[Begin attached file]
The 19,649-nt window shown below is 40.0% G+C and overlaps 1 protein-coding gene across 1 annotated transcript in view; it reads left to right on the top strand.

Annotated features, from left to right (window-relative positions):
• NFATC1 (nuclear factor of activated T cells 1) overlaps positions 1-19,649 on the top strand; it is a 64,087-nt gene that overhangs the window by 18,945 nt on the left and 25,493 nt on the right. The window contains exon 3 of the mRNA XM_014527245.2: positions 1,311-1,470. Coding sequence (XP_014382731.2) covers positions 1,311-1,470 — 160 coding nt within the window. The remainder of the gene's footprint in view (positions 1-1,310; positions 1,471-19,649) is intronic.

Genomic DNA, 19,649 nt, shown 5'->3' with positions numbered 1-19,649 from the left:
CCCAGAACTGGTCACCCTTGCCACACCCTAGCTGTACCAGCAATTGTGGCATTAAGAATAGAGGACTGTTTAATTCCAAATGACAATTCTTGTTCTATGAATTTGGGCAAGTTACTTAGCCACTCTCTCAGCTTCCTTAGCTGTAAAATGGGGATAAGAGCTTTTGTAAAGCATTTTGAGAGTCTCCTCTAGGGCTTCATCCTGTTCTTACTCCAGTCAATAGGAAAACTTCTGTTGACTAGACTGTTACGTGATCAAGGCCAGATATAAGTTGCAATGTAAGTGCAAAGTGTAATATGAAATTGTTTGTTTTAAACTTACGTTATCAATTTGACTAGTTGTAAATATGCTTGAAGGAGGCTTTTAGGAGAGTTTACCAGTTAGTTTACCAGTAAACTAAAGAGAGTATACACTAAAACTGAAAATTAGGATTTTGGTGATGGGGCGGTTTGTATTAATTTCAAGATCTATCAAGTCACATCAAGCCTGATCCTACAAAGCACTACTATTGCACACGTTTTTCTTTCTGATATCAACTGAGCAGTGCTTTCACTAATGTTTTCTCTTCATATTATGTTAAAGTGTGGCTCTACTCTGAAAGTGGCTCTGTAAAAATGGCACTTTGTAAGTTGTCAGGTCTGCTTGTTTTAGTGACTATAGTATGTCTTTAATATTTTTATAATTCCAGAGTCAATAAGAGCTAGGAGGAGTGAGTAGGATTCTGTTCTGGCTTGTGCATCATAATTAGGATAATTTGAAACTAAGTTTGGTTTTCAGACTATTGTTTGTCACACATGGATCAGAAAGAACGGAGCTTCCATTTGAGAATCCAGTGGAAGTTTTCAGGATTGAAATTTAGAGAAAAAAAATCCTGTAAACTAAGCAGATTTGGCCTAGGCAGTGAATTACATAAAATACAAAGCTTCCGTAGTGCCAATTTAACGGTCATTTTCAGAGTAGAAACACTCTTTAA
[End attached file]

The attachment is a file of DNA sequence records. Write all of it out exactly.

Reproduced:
The 19,649-nt window shown below is 40.0% G+C and overlaps 1 protein-coding gene across 1 annotated transcript in view; it reads left to right on the top strand.

Annotated features, from left to right (window-relative positions):
• NFATC1 (nuclear factor of activated T cells 1) overlaps positions 1-19,649 on the top strand; it is a 64,087-nt gene that overhangs the window by 18,945 nt on the left and 25,493 nt on the right. The window contains exon 3 of the mRNA XM_014527245.2: positions 1,311-1,470. Coding sequence (XP_014382731.2) covers positions 1,311-1,470 — 160 coding nt within the window. The remainder of the gene's footprint in view (positions 1-1,310; positions 1,471-19,649) is intronic.

Genomic DNA, 19,649 nt, shown 5'->3' with positions numbered 1-19,649 from the left:
CCCAGAACTGGTCACCCTTGCCACACCCTAGCTGTACCAGCAATTGTGGCATTAAGAATAGAGGACTGTTTAATTCCAAATGACAATTCTTGTTCTATGAATTTGGGCAAGTTACTTAGCCACTCTCTCAGCTTCCTTAGCTGTAAAATGGGGATAAGAGCTTTTGTAAAGCATTTTGAGAGTCTCCTCTAGGGCTTCATCCTGTTCTTACTCCAGTCAATAGGAAAACTTCTGTTGACTAGACTGTTACGTGATCAAGGCCAGATATAAGTTGCAATGTAAGTGCAAAGTGTAATATGAAATTGTTTGTTTTAAACTTACGTTATCAATTTGACTAGTTGTAAATATGCTTGAAGGAGGCTTTTAGGAGAGTTTACCAGTTAGTTTACCAGTAAACTAAAGAGAGTATACACTAAAACTGAAAATTAGGATTTTGGTGATGGGGCGGTTTGTATTAATTTCAAGATCTATCAAGTCACATCAAGCCTGATCCTACAAAGCACTACTATTGCACACGTTTTTCTTTCTGATATCAACTGAGCAGTGCTTTCACTAATGTTTTCTCTTCATATTATGTTAAAGTGTGGCTCTACTCTGAAAGTGGCTCTGTAAAAATGGCACTTTGTAAGTTGTCAGGTCTGCTTGTTTTAGTGACTATAGTATGTCTTTAATATTTTTATAATTCCAGAGTCAATAAGAGCTAGGAGGAGTGAGTAGGATTCTGTTCTGGCTTGTGCATCATAATTAGGATAATTTGAAACTAAGTTTGGTTTTCAGACTATTGTTTGTCACACATGGATCAGAAAGAACGGAGCTTCCATTTGAGAATCCAGTGGAAGTTTTCAGGATTGAAATTTAGAGAAAAAAAATCCTGTAAACTAAGCAGATTTGGCCTAGGCAGTGAATTACATAAAATACAAAGCTTCCGTAGTGCCAATTTAACGGTCATTTTCAGAGTAGAAACACTCTTTAA